# How do you compare batteries to caps?

As capacitors become larger (capactitance-wise) they are starting to replace batteries. Is there a way to compare the useable current from a capacitor rated in Farads with a battery rated in Amp/hours? Or to put it simply, is there a way to compare the amount of energy stored in a battery with the amount of energy stored in a capacitor?

Charge stored in a capacitor is capacitance * voltage. If you apply 1 Volt on a 1-Farad capacitor, it’ll store 1 Coulomb of charge. 1 Amp is 1 Coulomb per second, so you could argue that a 1-Volt 1-Farad capacitor is comparable to a 1-Volt 1-amp-second (or 0.28 milliamp-hour) battery.

Of course things aren’t quite that simple. Voltage of a capacitor decreases linearly (i.e. proportional to remaining charge, at least for an ideal capacitor), while a battery voltage drops more slowly.

From here, the energy stored in a capacitor is CV[sup]2[/sup]/2. For a 2 farad capacitor charged to 12 volts, this would be 144 joules. Using the conversion conversion given here, that is 0.04 watt-hours. I chose 2 farads and 12 volts because I just saw a 2 farad(*) capacitor a couple days ago. It’s designed to provide a burst of energy for car stereos, and is as big as my foot.

• Now I’m not sure. It might have been 6 farads instead of 2.

A typical AA or AAA 1.5 Volt battery is around 1000 mAmp-hour, so the energy it can produce would be 1.5 Watt-hours.

So a tiny AA battery has many times the energy storage of a very large capacitor.

OK, here’s a page with a bunch of stereo capacitors, ranging from 1 to 5 farads.

I’ll take this time to point out that while their power density is low compared to a AA battery, your AA battery probably doesn’t have a digital readout showing its voltage to a tenth of a volt, like most of these have.

Capacitors aren’t replacing batteries because capacitors are getting bigger. We’ve had big honkin capacitors around for a very very long time. Capacitors are starting to replace batteries mainly because the devices being powered are using less and less current, and the current draw for many devices has finally become low enough that a capacitor becomes a practical.

Twenty years ago, if you wanted to use a capacitor instead of a battery to back up the memory on a digital VCR, you would have needed one of ZenBeam’s foot long capacitors. These days a capacitor the size of a small watch battery does the trick. Capacitors haven’t shrunk much, but the current draw for memory chips has shrunk significantly.

>Capacitors aren’t replacing batteries because capacitors are getting bigger.

Wrongo, bucko. Capacitors are even being used to power electric cars.

Wrongo, bucko. Capacitors have been proposed to power electric cars. “Read it again Sam.” They won’t be on the market any time soon.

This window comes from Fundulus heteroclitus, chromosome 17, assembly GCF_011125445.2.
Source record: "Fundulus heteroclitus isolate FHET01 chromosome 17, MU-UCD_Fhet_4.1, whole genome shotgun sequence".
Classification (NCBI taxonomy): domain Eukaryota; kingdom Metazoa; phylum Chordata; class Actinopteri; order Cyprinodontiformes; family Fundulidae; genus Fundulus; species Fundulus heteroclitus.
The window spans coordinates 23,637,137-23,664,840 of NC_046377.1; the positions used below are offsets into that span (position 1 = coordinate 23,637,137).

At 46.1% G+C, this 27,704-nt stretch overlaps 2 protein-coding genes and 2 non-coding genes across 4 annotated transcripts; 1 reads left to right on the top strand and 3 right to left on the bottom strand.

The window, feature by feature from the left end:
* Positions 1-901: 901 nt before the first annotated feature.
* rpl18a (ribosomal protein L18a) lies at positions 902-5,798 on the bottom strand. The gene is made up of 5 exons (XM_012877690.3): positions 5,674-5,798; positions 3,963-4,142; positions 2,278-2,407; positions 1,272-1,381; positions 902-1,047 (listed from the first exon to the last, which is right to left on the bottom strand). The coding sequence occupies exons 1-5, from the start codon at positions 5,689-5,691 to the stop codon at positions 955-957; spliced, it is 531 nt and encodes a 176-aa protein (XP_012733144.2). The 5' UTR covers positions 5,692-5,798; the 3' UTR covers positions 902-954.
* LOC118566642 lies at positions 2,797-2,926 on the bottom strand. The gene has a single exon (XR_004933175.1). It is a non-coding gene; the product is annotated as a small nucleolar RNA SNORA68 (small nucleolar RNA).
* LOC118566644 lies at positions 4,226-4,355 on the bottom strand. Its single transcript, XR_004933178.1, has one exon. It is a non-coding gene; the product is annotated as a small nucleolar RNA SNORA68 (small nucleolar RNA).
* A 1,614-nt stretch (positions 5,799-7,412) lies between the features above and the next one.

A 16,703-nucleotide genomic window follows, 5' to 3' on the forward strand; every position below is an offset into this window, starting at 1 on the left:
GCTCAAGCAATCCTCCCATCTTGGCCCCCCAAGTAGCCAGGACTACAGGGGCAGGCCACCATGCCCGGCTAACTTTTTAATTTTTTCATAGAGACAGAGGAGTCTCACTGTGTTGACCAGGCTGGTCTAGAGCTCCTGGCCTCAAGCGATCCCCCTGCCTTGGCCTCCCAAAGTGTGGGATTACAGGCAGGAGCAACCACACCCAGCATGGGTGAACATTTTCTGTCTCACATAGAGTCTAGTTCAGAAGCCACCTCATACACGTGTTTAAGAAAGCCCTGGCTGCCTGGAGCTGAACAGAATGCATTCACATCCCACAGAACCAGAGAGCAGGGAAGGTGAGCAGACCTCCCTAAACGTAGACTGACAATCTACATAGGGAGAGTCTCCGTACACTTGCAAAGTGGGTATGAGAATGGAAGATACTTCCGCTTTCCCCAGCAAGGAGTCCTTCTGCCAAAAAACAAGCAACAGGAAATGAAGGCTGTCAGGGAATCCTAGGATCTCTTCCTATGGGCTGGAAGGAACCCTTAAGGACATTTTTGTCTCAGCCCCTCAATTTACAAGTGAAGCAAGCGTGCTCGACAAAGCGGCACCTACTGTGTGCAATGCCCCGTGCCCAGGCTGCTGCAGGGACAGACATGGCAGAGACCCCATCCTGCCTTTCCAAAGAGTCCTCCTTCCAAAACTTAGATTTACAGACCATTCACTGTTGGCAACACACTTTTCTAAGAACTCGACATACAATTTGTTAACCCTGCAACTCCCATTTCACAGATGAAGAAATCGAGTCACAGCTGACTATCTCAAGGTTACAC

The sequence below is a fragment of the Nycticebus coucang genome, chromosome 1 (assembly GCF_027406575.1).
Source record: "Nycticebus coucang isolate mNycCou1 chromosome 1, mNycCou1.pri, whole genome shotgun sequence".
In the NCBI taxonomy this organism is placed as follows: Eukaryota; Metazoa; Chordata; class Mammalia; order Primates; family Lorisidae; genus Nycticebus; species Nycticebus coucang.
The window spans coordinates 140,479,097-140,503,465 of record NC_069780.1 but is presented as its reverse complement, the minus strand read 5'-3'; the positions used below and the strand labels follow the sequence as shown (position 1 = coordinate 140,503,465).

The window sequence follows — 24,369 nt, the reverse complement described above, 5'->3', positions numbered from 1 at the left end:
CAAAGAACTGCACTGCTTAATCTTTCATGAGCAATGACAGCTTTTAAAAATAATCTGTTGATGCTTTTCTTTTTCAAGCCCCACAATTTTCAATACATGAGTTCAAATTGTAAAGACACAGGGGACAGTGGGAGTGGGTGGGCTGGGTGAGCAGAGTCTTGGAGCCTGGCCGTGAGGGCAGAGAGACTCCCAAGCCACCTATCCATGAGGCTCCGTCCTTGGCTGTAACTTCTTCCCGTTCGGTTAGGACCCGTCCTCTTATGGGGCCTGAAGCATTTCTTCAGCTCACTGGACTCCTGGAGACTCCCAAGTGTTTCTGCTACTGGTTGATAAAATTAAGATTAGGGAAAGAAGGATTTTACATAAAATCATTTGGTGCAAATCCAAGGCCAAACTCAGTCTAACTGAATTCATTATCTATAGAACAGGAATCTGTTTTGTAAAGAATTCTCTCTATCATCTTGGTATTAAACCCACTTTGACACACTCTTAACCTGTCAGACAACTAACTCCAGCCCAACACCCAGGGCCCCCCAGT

Safety wise there is much concern regarding the prevention of massive discharges from batteries and so too with capacitors.
I have seen capacitors as big as 55 gal. drums. A number of them were discharged via a semicurular thick sheet of copper which made a single turn wrap around a pyrex tube to create an intense magnetic field there in.
Nasty things to play with if charged at high voltage and have high capacity!

“Supercapacitors” measured in Farads, ARE reasonably recent developments, 20 yrs or so, which I know seems like forever to some dopers (the ones that play on my lawn!) but isn’t in the scheme of things.

The first thing not mentioned thus far is that batteries provide energy at reasonably constant voltage, and this is a very useful thing for many applications.

Capacitors, on the other hand, reduce the output voltage in inverse proportion to the charge supplied. (inverse square root to energy supplied) When you have removed 50% of the energy, the available voltage will be only 70% of what you started with. At 75% energy depletion, the voltage will be down to 50%.

To efficiently use all the energy stored in the cap, you need to have an application that can tolerate a widely varying supply voltage, or a fairly sophisticated regulation circuit that provides constant output for variable input, and does so efficiently (what makes it sophisticated). These have existed for about 30 yrs. but have only gotten cheap and mainstream in the last 10-15 years.

A Second problem with the supercapacitors is high internal resistance. This means that if you try to discharge them quickly (an hour would be quick) then most of the energy gets converted into heat inside the cap. So they are better for very small loads, like memory backup, where they supply microamps for several weeks.

Tell me about it. When I took Circuits I back in 1992, our prof told us that one Farad was a pretty massive amount of energy, and capacitors that big were too large to be practical in most situations. We mostly used milli- and microfarads. It’s bizarre today to think of a small capacitor capable of holding one Farad.